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Major waves hit the edtech space last November, after Sebastian Thrun, who some call the godfather of the MOOC, disavowed his baby. “We were on the front pages of newspapers and magazines, and at the same time, I was realizing, we don’t educate people as others wished, or as I wished. We have a lousy product,” Thrun told Fast Company. 

Since Udacity was one of the first Massive Open Online Course companies, and Thrun its founder, his admission came as a shock. It signaled the decline of the MOOC empire: from 2012 when The New York Times declared it “The Year of the MOOC” to now, when its very champions, who had built their reputation and companies around the theory that free, huge, online college classes were the way to fix education, were conceding failure.

Thrun said that MOOCs were a bad product because less than ten percent of the MOOC students managed to complete each class. How can said classes revolutionize education if no one is finishing them?

Udacity and Thrun have kept a relatively low profile since then, aside from the usual product launch announcements. But Thrun recently spoke with Pando about the aftermath of his remarks to Fast Company, how Udacity has changed its focus since then, and what he sees as the future of the “lousy” MOOC product.

The following Q&A is edited for length and clarity.

I saw that Udacity is now calling itself a former MOOC? What does that mean?

It’s very simple. The MOOC that we created at Udacity was our first attempt to democratize education and we learned from it. Like everyone, we made mistakes. We learned we can drastically boost learning outcomes by adding a service layer around MOOCs. It has a huge impact on completion rates and learning outcomes. Many people in the industry would say, ‘We told you so.’

It’s not a MOOC [anymore] because we end up charging for it. But when people really want to learn something, they can learn from the best in the industry. I feel confident asking people for money because their money is better spent on this than doing a free course and dropping out after a week.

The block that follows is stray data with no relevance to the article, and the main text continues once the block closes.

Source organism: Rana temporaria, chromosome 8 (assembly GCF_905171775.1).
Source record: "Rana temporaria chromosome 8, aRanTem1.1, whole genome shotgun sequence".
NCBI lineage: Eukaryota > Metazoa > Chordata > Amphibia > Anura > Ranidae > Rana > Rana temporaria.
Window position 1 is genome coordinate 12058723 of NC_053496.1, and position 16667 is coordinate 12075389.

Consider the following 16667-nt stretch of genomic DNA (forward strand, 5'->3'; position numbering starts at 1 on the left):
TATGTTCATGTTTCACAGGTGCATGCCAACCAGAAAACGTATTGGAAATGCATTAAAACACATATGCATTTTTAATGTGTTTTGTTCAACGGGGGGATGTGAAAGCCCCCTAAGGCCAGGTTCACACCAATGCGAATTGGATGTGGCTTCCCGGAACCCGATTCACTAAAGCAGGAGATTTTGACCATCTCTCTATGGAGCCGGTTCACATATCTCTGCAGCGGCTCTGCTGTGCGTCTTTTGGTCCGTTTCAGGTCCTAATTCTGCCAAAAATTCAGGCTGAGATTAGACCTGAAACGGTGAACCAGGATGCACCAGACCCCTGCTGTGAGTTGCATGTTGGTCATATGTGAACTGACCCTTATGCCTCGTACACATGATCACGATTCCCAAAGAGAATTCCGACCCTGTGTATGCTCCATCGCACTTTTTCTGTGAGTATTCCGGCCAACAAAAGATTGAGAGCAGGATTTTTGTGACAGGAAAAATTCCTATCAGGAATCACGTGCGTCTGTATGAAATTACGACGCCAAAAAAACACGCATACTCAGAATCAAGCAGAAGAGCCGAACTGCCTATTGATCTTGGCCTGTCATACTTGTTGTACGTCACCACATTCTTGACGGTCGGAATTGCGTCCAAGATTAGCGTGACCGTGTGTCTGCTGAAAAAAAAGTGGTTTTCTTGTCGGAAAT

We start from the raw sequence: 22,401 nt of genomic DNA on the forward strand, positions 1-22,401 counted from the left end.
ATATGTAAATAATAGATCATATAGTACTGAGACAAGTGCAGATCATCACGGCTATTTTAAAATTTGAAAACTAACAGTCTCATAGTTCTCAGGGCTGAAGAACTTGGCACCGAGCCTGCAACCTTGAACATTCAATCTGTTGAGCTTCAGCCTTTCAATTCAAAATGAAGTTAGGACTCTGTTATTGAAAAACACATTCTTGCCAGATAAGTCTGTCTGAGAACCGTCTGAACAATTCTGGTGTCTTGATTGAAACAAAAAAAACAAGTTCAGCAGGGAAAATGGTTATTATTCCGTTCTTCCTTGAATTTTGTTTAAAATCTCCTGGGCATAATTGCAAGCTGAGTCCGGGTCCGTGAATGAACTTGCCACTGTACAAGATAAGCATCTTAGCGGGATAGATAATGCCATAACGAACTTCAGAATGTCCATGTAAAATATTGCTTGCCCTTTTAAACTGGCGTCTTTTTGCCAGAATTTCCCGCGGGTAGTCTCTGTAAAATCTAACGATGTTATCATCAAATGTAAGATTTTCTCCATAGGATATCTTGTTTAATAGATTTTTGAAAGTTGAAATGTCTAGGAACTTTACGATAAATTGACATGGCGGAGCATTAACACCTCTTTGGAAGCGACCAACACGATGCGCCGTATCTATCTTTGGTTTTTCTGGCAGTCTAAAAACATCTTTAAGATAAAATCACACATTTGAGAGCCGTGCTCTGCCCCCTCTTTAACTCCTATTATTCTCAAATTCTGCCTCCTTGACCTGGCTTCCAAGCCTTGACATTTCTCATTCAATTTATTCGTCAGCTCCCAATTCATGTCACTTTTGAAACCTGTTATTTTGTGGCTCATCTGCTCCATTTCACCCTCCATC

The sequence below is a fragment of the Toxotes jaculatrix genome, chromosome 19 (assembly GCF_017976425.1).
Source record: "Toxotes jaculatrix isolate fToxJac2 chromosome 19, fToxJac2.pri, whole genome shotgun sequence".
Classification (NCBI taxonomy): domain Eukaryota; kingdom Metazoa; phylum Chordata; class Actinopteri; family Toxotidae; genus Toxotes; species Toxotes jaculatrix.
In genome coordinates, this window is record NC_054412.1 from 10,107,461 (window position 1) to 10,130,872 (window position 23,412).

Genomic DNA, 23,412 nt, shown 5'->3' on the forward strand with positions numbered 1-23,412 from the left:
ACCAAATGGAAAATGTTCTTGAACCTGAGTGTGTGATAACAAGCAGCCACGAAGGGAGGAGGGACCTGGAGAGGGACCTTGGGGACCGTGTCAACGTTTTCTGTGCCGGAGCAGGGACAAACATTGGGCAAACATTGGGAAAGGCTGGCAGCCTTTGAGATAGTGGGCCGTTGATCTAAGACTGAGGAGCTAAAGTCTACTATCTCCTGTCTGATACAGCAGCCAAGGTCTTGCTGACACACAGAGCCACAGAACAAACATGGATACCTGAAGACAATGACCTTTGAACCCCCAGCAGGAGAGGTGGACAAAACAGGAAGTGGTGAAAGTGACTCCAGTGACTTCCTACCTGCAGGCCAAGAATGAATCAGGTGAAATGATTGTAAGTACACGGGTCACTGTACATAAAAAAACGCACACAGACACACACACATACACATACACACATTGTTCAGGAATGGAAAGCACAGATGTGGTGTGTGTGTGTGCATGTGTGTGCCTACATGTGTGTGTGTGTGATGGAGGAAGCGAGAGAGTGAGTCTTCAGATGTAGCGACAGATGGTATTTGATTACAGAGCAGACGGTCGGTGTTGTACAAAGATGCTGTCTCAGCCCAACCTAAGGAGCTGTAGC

What comes with that extra service layer?

At the very beginning you do a Google Hangout and someone from Udacity talks to you. It’s our internal fleet of mentors [who provide coaching through the class]. When we make a class, we have a very different model from a classic MOOC. The team trains mentors specifically for the one class.

I was so troubled by our [former] completion rates. When I called a MOOC a lousy product I wasn’t kidding. [With this new model] we have literally gotten a [course] completion rate of 60 percent. Generally a free product has less of a commitment than a paid product. Saying “We’re going to help you with the course” is a massive completion rate booster.

But how can that “pay-to-play” mentorship format democratize education for those who can’t afford it?

All our material is still available for free. If you’re a student who can’t afford the service layer you can take the MOOC, on demand, at your own pace. If you’re affluent, we can do a much better job with you, we can make magic happen. Mentors give code feedback if students get stuck, you click a box and have your answer. It’s trying to build a modern version of education.

That doesn’t sound like democratizing education, if only the affluent can afford the version that works.

I would be careful to say this is not democratizing it. Any alternative path is actually much more expensive. We managed to lower the cost by a factor of ten. Going to the extreme and saying it has to be absolutely free might be a bit premature. I care about making education work. Everything else being equal, I would love to do this at the lowest possible price point. Where we’ve converged is right. You don’t need a college degree anymore. I would be careful with the conclusion that this is the end of democratization. We still have the free model for students. It just doesn’t work as well — it’s just a fact.

What is the future of MOOCs? Will any succeed?

It’s hard for me to comment on other companies because I’m not sitting on the board and understanding their strategies. I really care about making this learning environment really amazing and making learning fun. I think there’s a bunch of companies going in that direction.

We saw that with The Walking Dead MOOC, the course that was modeled after The Walking Dead TV show. It seemed like MOOCs were finally starting to experiment with their native technology, instead of just sticking full lectures online.

Every first generation technology is a copy of the old medium. In television, people read a script in front of them like they were on the radio. From the beginning, [Udacity] distinguished ourselves by making student interaction the number one priority. The lectures are one minute long. We believe you can’t learn as well when you watch someone else lecture. You should spend most of your time writing your own code.

It’s very much like playing a video game. This kind of learning is a much better way. The mastery of learning.

What was that like for you as “the godfather of MOOCs” to realize it wasn’t a good product?

I am a total friend of honesty. I really care about getting it right. The MOOC space was very hyped in the beginning. What better service than to go back to the people and say, ‘Here’s where we are, and here’s what we’re not. So if someone says we’re the panacea of all education, we’re not.’ We’re improving. We’re much better than we were a year ago. This isn’t about sweet talking numbers. It’s about advancing education, filling the skills gap, and reinventing education for the 21st century. I stand behind what I said.

[Image via Sebastian Thrun]